What Happens to Previously Scheduled Civil Jury Trials During COVID-19?
In a recent British Columbia case, the court refused to adjourn a previously scheduled jury trial due to COVID-19, allowing the trial instead to proceed without a jury.
[Please note: In Ontario, jury selection and jury trials are suspended until September 2020 at the earliest.]
The victim was a 52-year-old woman who was allegedly injured in a motor vehicle collision on December 25, 2015. Medical reports stated that she had suffered leg and back injuries as well as depression and post-traumatic stress disorder as a result of the accident. The victim had been employed until July 2016 when she alleged she had to stop working due to her injuries and ongoing pain. She had not worked since that time.
The driver denied liability.
The victim’s claim had been filed in 2017 and all examinations for discovery were completed in 2019.
A notice of trial had been filed on February 21, 2019 for the trial set for July 20, 2020. All parties had filed notices of trial by jury.
The victim sought leave to extend the time to apply to strike the notice requiring trial by jury filed on March 11, 2019 and for an order striking the jury notice.
The driver filed a cross-application seeking an order that the trial be adjourned so that his right to a jury trial may be preserved.
Issues and COVID-19 Context
On March 18, 2020, in response to the COVID-19 pandemic and the provincial state of emergency, the Chief Justice of B.C. announced that all regular court operations would be suspended until further notice.
In June, however, courts proceeded to carefully resume operations in a phased way. A June 3, 2020 notice relating to jury trials stated:
All civil jury selections are suspended and jury trials are cancelled up to and including September 7, 2020 everywhere in the province. Until court registries reopen for in-person services, parties will not be able to submit jury fees. Applications to abridge timelines to pay jury fees will be considered once registries reopen for in-person services.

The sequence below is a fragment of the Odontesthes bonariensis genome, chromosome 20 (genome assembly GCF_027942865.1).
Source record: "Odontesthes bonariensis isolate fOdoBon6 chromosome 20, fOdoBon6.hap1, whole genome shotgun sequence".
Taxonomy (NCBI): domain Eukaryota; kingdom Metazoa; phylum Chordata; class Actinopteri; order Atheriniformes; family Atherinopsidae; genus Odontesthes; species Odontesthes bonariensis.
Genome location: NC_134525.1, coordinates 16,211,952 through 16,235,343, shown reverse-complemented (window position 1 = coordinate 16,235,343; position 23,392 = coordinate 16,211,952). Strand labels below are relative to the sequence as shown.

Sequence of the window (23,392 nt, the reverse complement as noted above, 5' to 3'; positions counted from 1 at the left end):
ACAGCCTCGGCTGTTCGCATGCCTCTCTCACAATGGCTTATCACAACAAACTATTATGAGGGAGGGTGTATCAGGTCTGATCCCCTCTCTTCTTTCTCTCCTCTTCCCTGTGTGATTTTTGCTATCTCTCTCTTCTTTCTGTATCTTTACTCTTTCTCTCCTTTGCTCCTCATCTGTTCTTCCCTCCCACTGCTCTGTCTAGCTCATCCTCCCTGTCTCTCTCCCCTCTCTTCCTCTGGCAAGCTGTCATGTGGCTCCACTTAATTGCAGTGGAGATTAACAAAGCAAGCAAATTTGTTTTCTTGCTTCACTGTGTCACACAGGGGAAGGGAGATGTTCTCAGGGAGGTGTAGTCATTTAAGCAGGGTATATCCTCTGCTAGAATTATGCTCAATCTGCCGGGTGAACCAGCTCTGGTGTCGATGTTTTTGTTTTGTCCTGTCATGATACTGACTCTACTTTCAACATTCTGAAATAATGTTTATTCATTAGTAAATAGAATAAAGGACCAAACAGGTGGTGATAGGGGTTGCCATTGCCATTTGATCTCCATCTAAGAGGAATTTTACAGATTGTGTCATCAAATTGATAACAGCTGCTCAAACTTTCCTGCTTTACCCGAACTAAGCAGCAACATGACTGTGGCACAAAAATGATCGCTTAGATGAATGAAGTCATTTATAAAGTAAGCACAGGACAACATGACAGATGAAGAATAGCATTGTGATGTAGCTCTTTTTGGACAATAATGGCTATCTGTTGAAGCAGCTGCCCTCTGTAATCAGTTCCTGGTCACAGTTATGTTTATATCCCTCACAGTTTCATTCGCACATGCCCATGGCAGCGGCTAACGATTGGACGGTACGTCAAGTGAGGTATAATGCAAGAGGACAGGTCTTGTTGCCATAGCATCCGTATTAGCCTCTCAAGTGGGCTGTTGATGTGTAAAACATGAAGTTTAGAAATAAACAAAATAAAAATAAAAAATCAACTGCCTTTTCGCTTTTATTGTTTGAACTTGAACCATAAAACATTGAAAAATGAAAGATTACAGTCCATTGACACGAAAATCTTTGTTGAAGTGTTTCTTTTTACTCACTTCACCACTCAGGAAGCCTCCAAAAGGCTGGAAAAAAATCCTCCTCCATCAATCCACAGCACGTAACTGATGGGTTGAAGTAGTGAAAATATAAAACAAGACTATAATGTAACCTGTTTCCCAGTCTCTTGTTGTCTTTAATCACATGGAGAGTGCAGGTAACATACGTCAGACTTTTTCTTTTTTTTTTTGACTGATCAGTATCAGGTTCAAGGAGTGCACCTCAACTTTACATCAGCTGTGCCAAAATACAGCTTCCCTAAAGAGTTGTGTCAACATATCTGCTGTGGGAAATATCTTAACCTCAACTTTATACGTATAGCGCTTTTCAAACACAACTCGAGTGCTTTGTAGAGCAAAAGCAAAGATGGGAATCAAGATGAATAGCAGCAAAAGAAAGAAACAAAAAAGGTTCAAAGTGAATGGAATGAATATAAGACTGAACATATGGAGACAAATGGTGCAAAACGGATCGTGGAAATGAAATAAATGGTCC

Since resumption of jury selections must precede resumption of jury trials, jury trials may be further delayed. For civil matters where a jury notice has been filed and served, if all parties consent to proceeding by judge alone, they may seek such an order at a TMC or a JMC. A party wishing to strike a jury notice may bring an application through the Application by Written Submissions process set out in COVID-19 Notice #14. A party wishing to oppose an application to strike can respond through the Application by Written Submissions process and request adjournment of the trial. For more information, see COVID-19 Notice #26.
As a result, unless all parties agree to proceed by judge alone, the trial would be cancelled.
The issue was therefore whether the jury notice should be struck, allowing the trial to proceed in July 2020 as scheduled. The court noted that, if it was not, the trial scheduling calendar showed that there were only two dates available for trials, both of which were in January 2022.
The court began by stating:
“There has been such an obvious change in circumstances since the parties elected to proceed to trial by judge and jury that little authority is required to persuade me that an extension of time is appropriate.”
As a result, the court granted the application for extension of time to apply to strike the jury notice.
Regarding the application to strike the jury notice, the court explained that rule 12–6(5) of the Supreme Court Civil Rules (the “Rules”) allows a party to apply to have a matter heard by judge alone. Specifically, subrule 12-6(5)(a)(iii) allows a court to refuse a jury trial where “the extra time and cost involved in requiring that the trial be heard by the court with a jury would be disproportionate to the amount involved in the action”.
The court then stated:
“The Rules were not formulated with a pandemic in mind. They must be looked at in a purposive manner in the present circumstances.
The purpose must be consistent with the ultimate object of the rules of a “just, speedy and inexpensive determination of a proceeding on its merits”. The analysis seems to me to be similar to many others the court embarks on, and incorporates factors of balancing prejudice to achieve a just result.”
The court noted that while a jury trial is not a right, its importance in civil cases has been highlighted in many court decisions. However, this importance to a defendant does not outweigh all other considerations.
Ultimately, the court found that the extra time and cost of a two-year adjournment would prejudice the victim.
As a result, the court granted the application to strike the jury notice and denied the application for an adjournment.
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